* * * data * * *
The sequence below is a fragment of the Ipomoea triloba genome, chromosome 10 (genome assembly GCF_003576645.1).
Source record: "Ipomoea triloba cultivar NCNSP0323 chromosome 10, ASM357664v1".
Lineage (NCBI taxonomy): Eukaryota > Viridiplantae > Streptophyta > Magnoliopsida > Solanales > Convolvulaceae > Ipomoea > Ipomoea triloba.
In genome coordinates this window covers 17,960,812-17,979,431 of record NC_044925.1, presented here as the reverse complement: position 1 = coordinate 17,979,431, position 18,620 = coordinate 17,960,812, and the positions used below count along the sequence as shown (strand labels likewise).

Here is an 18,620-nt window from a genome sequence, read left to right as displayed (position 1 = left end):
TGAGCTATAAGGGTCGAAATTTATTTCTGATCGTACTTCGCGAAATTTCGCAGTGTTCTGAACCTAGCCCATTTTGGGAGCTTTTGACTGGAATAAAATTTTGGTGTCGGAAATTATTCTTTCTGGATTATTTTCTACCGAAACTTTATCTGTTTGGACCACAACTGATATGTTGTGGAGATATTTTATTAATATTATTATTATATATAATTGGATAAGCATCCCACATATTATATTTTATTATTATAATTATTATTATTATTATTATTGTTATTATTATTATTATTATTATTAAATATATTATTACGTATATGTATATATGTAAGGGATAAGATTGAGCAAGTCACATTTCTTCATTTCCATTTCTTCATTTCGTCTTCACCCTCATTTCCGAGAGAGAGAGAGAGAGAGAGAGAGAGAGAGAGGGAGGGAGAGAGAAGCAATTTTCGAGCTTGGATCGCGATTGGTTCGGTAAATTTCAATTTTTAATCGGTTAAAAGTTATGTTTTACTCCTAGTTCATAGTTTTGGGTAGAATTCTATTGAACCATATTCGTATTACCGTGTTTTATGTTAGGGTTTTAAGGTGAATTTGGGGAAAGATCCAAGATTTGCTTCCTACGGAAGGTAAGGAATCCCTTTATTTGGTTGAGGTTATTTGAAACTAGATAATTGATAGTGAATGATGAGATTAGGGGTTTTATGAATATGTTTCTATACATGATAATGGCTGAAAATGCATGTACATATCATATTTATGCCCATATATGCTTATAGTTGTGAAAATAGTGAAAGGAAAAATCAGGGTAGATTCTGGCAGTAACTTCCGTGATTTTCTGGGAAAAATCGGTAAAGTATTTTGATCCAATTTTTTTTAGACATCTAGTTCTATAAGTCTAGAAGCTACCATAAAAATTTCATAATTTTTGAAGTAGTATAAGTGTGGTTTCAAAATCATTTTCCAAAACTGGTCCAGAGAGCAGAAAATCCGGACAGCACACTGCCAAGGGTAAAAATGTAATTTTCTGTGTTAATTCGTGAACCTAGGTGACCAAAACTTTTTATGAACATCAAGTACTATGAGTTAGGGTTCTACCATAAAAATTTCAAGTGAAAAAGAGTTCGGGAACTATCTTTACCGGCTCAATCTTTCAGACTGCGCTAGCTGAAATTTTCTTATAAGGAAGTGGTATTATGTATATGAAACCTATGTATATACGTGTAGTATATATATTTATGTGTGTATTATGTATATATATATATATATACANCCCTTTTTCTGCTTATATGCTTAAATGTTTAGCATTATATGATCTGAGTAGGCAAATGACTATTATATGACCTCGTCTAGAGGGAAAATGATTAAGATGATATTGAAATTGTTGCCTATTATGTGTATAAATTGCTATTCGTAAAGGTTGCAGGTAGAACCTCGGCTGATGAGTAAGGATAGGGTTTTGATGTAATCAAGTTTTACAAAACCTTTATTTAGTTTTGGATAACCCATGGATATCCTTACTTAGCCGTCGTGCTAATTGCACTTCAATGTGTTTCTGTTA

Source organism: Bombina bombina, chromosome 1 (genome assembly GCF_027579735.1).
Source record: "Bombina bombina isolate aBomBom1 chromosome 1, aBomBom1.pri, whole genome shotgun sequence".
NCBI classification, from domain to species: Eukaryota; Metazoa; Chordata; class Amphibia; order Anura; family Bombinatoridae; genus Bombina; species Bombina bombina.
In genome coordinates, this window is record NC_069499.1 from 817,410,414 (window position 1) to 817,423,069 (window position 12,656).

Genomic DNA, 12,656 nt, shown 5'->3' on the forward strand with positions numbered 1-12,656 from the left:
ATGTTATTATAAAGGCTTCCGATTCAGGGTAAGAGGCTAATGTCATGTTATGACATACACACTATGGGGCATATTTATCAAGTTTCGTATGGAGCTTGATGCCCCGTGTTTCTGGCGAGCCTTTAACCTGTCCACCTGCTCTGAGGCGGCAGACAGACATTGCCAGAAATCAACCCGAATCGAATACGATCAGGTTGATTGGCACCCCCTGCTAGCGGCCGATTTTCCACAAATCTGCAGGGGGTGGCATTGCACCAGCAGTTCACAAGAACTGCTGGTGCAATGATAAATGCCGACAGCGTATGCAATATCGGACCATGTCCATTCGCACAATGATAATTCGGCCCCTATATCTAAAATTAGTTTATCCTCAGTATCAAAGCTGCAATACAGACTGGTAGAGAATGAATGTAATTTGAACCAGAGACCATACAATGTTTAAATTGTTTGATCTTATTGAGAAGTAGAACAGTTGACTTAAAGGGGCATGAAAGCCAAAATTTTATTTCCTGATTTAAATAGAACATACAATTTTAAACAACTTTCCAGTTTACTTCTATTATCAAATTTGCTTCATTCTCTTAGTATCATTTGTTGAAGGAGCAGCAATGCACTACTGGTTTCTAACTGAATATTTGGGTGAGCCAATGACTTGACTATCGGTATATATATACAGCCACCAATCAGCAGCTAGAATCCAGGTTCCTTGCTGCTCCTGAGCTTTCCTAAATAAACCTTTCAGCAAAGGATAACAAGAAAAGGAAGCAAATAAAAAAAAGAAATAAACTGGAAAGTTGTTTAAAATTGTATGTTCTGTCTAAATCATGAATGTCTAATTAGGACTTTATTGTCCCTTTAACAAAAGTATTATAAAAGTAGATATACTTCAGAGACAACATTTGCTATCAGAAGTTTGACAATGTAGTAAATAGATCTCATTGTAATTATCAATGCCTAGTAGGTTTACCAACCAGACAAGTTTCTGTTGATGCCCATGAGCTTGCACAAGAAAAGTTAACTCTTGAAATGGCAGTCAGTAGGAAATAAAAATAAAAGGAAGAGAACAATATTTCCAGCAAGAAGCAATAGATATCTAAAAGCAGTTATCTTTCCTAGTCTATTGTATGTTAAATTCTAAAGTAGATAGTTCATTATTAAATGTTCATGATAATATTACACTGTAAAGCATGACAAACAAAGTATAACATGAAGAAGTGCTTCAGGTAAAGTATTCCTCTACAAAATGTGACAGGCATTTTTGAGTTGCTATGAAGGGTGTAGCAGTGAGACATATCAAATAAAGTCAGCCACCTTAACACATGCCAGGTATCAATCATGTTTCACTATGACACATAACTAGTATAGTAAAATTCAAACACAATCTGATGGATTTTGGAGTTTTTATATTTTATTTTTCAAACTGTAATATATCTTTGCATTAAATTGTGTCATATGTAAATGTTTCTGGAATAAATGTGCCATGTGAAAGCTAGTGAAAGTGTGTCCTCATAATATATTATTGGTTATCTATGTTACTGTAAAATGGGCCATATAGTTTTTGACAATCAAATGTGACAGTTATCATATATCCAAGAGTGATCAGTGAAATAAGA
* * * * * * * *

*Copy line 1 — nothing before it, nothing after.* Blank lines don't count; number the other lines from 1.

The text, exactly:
The sequence below is a fragment of the Ipomoea triloba genome, chromosome 10 (genome assembly GCF_003576645.1).